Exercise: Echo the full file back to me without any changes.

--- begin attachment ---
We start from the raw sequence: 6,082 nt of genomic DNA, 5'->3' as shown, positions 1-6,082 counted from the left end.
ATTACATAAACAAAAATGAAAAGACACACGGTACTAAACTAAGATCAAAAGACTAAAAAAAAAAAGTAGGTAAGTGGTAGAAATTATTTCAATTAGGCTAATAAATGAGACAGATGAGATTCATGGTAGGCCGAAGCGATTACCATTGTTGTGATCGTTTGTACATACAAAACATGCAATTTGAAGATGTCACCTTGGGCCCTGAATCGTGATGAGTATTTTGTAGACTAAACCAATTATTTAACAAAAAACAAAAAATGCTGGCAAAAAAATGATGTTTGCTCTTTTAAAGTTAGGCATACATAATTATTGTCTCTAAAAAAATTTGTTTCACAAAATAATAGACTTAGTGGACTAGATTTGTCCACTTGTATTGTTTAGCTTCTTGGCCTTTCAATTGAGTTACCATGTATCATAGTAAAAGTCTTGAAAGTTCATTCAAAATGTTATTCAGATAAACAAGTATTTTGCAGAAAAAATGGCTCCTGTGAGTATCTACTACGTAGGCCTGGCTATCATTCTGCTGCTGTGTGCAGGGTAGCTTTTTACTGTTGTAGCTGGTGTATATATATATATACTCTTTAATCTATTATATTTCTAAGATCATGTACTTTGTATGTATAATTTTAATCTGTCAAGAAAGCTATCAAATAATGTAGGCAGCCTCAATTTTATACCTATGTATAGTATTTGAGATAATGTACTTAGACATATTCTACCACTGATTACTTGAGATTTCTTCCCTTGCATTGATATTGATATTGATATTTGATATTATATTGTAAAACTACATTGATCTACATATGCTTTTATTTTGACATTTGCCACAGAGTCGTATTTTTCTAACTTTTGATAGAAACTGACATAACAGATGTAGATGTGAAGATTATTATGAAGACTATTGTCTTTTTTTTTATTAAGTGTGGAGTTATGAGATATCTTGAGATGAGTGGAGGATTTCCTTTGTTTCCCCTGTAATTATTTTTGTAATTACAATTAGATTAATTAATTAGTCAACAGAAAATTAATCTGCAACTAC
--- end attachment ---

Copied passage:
We start from the raw sequence: 6,082 nt of genomic DNA, 5'->3' as shown, positions 1-6,082 counted from the left end.
ATTACATAAACAAAAATGAAAAGACACACGGTACTAAACTAAGATCAAAAGACTAAAAAAAAAAAGTAGGTAAGTGGTAGAAATTATTTCAATTAGGCTAATAAATGAGACAGATGAGATTCATGGTAGGCCGAAGCGATTACCATTGTTGTGATCGTTTGTACATACAAAACATGCAATTTGAAGATGTCACCTTGGGCCCTGAATCGTGATGAGTATTTTGTAGACTAAACCAATTATTTAACAAAAAACAAAAAATGCTGGCAAAAAAATGATGTTTGCTCTTTTAAAGTTAGGCATACATAATTATTGTCTCTAAAAAAATTTGTTTCACAAAATAATAGACTTAGTGGACTAGATTTGTCCACTTGTATTGTTTAGCTTCTTGGCCTTTCAATTGAGTTACCATGTATCATAGTAAAAGTCTTGAAAGTTCATTCAAAATGTTATTCAGATAAACAAGTATTTTGCAGAAAAAATGGCTCCTGTGAGTATCTACTACGTAGGCCTGGCTATCATTCTGCTGCTGTGTGCAGGGTAGCTTTTTACTGTTGTAGCTGGTGTATATATATATATACTCTTTAATCTATTATATTTCTAAGATCATGTACTTTGTATGTATAATTTTAATCTGTCAAGAAAGCTATCAAATAATGTAGGCAGCCTCAATTTTATACCTATGTATAGTATTTGAGATAATGTACTTAGACATATTCTACCACTGATTACTTGAGATTTCTTCCCTTGCATTGATATTGATATTGATATTTGATATTATATTGTAAAACTACATTGATCTACATATGCTTTTATTTTGACATTTGCCACAGAGTCGTATTTTTCTAACTTTTGATAGAAACTGACATAACAGATGTAGATGTGAAGATTATTATGAAGACTATTGTCTTTTTTTTTATTAAGTGTGGAGTTATGAGATATCTTGAGATGAGTGGAGGATTTCCTTTGTTTCCCCTGTAATTATTTTTGTAATTACAATTAGATTAATTAATTAGTCAACAGAAAATTAATCTGCAACTAC